Seeing a bustling crowd of young people milling about outside a Chelsea gallery often means one thing to a passerby: free drinks. But what of the occasions when the alcohol is not haphazardly flowing out the front door of the space? Could it really be that all these people were here to see (gasp!) the Art? In the case of Jacolby Satterwhite, the answer is a resounding “Yes.” Although Satterwhite’s show now open at Monya Rowe Gallery was initially hard to see through all the viewers, this proved to be an artist who rightly garners such excited attention.
His current work builds on selections from a large portfolio of drawings cataloging everyday and imagined objects, which was created by the artist’s mother who suffers from schizophrenia. The drawings are composed of busy line work casting everything from combs and cell phones to guitars and bustier into crystalline structures. Initially created to be therapeutic for her, they have also become a serious goldmine of inspiration for her artist son.
Mental Illness Channeled into Art
Grabbing fistfuls of the drawings along with prints of snapshot-style family pictures, Satterwhite passes these materials through the aesthetic meat grinder of his mind, thrusting a mix of real family memory into the fantastical world that is his video and performance work. He has meticulously rendered the drawings from the page onto the computer screen, preserving the raw nature of his mother’s expression while launching the objects headlong into a world of brightly colored tubular architecture, lasers, and sexuality.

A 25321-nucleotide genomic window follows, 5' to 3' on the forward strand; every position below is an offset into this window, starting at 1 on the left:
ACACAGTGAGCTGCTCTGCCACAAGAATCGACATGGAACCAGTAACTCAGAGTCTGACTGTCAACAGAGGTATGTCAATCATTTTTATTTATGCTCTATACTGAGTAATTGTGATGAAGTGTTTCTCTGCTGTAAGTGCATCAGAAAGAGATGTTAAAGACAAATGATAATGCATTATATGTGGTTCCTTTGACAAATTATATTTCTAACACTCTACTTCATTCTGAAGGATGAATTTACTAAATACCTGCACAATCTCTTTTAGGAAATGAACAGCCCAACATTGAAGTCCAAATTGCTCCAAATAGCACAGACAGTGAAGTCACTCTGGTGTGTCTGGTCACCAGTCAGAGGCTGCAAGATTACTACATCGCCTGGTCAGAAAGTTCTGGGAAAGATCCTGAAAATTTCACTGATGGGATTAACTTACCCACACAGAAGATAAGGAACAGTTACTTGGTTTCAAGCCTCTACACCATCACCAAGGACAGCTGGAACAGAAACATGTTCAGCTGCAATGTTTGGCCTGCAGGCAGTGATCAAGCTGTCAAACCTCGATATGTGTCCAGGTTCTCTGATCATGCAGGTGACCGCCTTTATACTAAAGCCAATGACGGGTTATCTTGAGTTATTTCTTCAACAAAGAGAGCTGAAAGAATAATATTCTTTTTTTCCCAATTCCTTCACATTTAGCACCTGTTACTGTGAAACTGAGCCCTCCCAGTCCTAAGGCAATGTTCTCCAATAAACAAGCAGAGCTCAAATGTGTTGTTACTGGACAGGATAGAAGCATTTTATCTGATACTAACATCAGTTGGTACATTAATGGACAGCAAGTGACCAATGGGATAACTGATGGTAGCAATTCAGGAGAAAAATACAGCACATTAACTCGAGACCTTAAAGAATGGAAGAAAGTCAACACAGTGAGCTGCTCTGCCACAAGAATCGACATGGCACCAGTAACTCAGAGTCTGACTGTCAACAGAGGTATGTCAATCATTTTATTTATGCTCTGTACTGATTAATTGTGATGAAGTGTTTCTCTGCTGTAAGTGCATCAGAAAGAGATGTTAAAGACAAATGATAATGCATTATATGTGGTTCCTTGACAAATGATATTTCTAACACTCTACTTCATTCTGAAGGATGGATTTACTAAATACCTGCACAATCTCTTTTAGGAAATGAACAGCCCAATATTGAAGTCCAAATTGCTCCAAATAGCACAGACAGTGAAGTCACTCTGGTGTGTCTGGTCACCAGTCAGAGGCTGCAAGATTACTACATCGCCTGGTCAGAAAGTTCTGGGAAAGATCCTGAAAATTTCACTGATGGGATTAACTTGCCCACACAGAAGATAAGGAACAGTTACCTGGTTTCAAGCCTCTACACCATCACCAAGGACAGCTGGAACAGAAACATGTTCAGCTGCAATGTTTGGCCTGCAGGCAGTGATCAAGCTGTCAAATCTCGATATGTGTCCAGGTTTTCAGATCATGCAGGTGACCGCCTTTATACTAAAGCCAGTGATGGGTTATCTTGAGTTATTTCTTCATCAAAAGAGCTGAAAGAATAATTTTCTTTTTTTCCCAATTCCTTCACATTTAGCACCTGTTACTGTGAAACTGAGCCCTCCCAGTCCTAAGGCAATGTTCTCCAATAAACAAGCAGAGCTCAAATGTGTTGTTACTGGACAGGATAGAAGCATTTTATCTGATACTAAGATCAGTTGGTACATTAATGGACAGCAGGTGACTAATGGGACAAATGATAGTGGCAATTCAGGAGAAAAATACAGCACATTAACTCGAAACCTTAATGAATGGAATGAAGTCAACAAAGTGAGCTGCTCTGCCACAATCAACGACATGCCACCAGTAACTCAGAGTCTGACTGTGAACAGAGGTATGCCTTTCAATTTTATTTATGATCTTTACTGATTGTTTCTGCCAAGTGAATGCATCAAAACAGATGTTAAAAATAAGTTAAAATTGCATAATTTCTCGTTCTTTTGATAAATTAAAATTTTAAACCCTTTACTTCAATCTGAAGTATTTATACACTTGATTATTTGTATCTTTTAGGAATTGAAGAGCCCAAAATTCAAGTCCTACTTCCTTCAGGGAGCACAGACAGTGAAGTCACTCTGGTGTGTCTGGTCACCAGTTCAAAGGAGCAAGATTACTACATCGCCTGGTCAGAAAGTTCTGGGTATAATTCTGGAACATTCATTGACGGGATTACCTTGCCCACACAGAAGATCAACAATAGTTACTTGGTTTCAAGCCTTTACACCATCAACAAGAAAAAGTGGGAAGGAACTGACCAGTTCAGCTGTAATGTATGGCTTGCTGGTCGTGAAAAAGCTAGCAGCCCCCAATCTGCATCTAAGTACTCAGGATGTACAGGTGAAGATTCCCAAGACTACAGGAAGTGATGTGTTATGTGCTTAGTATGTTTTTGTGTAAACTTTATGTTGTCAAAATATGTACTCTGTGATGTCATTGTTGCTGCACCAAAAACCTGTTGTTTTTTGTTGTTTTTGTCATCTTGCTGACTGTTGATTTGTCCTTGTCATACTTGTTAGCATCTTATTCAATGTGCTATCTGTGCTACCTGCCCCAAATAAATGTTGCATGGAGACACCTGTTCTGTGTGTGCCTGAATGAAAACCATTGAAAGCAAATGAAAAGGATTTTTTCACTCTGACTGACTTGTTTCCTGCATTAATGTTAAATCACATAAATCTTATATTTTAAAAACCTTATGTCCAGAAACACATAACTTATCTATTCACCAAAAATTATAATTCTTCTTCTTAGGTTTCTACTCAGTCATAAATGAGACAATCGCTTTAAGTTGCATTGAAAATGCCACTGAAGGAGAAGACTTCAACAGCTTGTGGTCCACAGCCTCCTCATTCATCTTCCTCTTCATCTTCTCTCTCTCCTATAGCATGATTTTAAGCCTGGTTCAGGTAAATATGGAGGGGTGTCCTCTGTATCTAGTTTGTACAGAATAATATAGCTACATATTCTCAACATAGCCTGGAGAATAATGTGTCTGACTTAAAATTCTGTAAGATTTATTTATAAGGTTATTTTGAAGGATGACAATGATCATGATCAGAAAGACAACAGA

The result is a gorgeous blend of fancy and reality, which continues to unfold outward from itself the longer the viewer is able to look from piece to piece. Seemingly disparate at first, collections of screen prints, computer generated stills, and video are clustered beside each other on the gallery wall. It is the video work that serves as a perfect time space continuum for the artist to bring all of his influences together.
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